Natasha Haverty

In the 2016 presidential campaign, few issues have been as fiercely debated as immigration. Here in New Hampshire, the US Southern border thousands of miles away can feel like an abstraction. But a small and growing number of voters in New Hampshire take the immigration debate very personally: the state’s Latino community. And as that community grows, so does its resolve to find a political voice. 

Brady Carlson for NHPR / NHPR

The new mayor of Nashua is calling on residents to work together to address the city's challenges.

Jim Donchess was sworn in Sunday at Nashua High School North.

In his inaugural address, Donchess said he hoped to make city government more transparent. "And we will be doing this," he said, "by seeking the opinions of city residents over the course of the next few weeks in town hall meetings in every neighborhood in our city. I want to hear directly from you what your hopes and ideas are for our community."

Nashua public schools will reopen Tuesday after being shut down on Monday because of what school officials called credible threats aimed at the two high schools.

While schools were closed on Monday, Nashua police officials performed safety checks of the 17 schools in Nashua and found no credible devices or threats.

Police and school officials would not give details about the threats they received Sunday, other than to say they were specific.

Sheryl Rich-Kern for NHPR

The long-awaited Broad Street Parkway in Nashua opened to traffic on Saturday.

Nashua Mayor Donnalee Lozeeau stood on the newly built Broad Street Parkway by the bridge that crosses the Nashua River.

In her opening remarks, she welcomed the crowd to the largest municipally managed project in the state of NH’s’ history.

Lozeau said the project may also be one of the longest. Planning for the 80 million dollar project began decades ago to reduce traffic on Main Street.

Brady Carlson / NHPR

  The Human Rights Campaign has ranked seven of New Hampshire’s eight biggest cities below average when it comes to gay and transgender rights.

www.facebook.com/jim.donchess

Nashua voters chose Jim Donchess as their new mayor Tuesday, with Donchess defeating Chris Williams by just more than 1900 votes.

Donchess will replace incumbent Mayor Donnalee Lozeau who after eight years, did not run for reelection.

A rallying cheer rumbled through the Martha’s Exchange restaurant in downtown Nashua Tuesday evening as Jim Donchess walked in to greet his supporters.

But Donchess was quick to turn to city business.

Tracy Lee Carroll, NHPR

On Tuesday, Nashua voters will elect a new mayor.  Current mayor DonnaLee Lozeau is not running for re-election.  But former mayor Jim Donchess is and so is the city’s former chamber of commerce president, Chris Williams. The race has become an expensive battle over experience and economic development plans.

Curtis Sargent catches up with a friend outside the Starbucks in Nashua—but they’re not talking politics.

Sargent is 28 years old, lives in town and works in Peterboro. But he says the city’s mayoral race isn’t on his radar.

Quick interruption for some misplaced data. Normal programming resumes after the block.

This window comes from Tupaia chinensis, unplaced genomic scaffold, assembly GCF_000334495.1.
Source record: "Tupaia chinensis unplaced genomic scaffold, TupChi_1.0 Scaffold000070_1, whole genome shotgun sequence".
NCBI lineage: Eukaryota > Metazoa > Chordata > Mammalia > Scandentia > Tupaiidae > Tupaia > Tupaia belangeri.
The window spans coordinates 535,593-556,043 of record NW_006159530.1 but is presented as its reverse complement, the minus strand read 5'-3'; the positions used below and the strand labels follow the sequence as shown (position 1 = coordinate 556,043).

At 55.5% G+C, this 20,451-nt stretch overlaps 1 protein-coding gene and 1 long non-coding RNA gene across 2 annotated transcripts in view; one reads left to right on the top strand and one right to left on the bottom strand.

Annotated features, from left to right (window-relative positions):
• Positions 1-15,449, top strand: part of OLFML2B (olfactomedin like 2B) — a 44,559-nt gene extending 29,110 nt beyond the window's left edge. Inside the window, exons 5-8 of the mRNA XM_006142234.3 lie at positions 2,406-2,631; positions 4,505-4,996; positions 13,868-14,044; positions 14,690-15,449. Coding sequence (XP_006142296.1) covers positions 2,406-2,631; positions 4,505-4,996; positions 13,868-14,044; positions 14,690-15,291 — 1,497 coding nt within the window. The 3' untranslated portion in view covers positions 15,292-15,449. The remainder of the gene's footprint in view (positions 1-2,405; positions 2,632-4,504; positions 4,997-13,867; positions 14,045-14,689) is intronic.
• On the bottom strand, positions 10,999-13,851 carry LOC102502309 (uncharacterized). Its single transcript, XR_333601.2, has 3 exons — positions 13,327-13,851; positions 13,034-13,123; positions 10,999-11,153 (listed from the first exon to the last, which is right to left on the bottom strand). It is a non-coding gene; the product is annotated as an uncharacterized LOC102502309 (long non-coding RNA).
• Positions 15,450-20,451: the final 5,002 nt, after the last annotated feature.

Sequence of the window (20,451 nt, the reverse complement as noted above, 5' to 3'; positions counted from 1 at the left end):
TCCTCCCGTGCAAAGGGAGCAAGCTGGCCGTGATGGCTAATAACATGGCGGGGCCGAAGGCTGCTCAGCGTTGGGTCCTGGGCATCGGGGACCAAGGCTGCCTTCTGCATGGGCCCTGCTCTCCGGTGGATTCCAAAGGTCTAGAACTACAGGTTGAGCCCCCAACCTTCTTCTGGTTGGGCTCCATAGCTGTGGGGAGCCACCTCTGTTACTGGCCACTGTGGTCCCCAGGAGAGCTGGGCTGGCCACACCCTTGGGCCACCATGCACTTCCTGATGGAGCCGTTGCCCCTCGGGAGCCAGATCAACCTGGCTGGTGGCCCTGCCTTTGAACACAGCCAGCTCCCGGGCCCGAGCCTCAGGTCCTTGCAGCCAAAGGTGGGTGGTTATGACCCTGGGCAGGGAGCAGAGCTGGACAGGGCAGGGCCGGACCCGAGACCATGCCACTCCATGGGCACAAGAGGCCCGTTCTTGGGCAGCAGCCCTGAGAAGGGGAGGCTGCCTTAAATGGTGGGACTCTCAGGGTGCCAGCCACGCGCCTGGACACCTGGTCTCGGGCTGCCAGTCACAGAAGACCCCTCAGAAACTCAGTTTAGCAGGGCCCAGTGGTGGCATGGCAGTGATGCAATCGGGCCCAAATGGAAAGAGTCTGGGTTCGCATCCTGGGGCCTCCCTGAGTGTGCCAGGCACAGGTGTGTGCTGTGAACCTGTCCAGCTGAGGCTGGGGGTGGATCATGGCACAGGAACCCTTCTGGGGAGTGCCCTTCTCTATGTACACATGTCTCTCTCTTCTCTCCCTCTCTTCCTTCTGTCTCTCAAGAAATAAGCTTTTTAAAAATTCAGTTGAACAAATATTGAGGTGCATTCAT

File Photo

Custodians in Nashua and their supporters are expected to hold a rally Monday evening ahead of a school board meeting to protest the board’s decision to end their union contract.

In a move that took many by surprise, the board voted 7-1 earlier this month to seek bids from private contractors to take over the district’s custodial services — and union members aren’t taking the move sitting down. 

C Hanchey via Flickr CC

Nashua city officials announced the top two vote getters among six candidates in yesterday’s mayoral primary.

Alderman-at-large and former mayor Jim Donchess and former Nashua Chamber president Chris Williams topped the ticket in a mayoral primary that drew a little more than 20 percent of Nashua’s 50,000 registered voters.

Donchess was in first place with 4,179 votes, about 1500 more than Williams. Alderman-at-Large David Deane garnered a third place with 1,968 votes.

Sheryl Rich-Kern for NHPR

It’s a hot, sunny day in August and the outdoor courtyard at Elm Street Middle School is hopping with activity. There’s laugher, chatter, almost a playground-like atmosphere. 

But these aren’t kids assembling construction kits. They’re 150 adult volunteers from Fidelity in Merrimack who on this workday would rather hammer nails than manage money. Science instructor Denise Rock is one of the two teachers who raised funds for the micro-garden project. 

Sheryl Rich-Kern for NHPR

In Nashua, construction workers are completing the nearly two-mile Broad Street Parkway, which connects the F.E. Everett Turnpike at exit 6 to Nashua’s Millyard district.

City officials are touting its potential to develop riverfront property, and breathe new life to Nashua’s downtown. All of this comes at a time when vacant storefronts dot Nashua’s Main Street and a coveted anchor store announced it was leaving by next year.


Jacob Carozza/NHPR

Senator Bernie Sanders spoke for more than an hour Saturday morning at a town hall at Nashua Community College. The independent from Vermont, who is running for the Democratic Party presidential nomination, covered a wide range of issues, including income inequality, campaign finance reform and climate change.

Sheryl Rich-Kern, NHPR

The only flying B-29 bomber from World War II touched down in Nashua on Friday, where it remains for the weekend for public tours.

On Friday afternoon at the Boire Field Airport in Nashua, dozens wait to get their first glimpse of the Boeing B-29, the same class of bomber plane that flew in the raiding missions in Japan.

The 92-year-old Pete Ziner moves assuredly with his cane, his memories equally as strong. He says he was a radar operator in the 315th bomb wing, one of the last to go overseas before the war ended.

C. Hanchey via Flickr CC.

There’s no shortage of options for Nashua voters when it comes to who’ll be the next mayor of the state’s second-largest city.

Six candidates are confirmed to be running, and that’s a big change from four years ago, when the city’s current Mayor Donnalee Lozeau ran unopposed.

Lozeau isn’t seeking re-election this time around, which has opened the door for others hoping for the job.

Kathryn Marchocki is a reporter for the Nashua Telegraph. She joined NHPR's Morning Edition to talk about how the race is shaping up.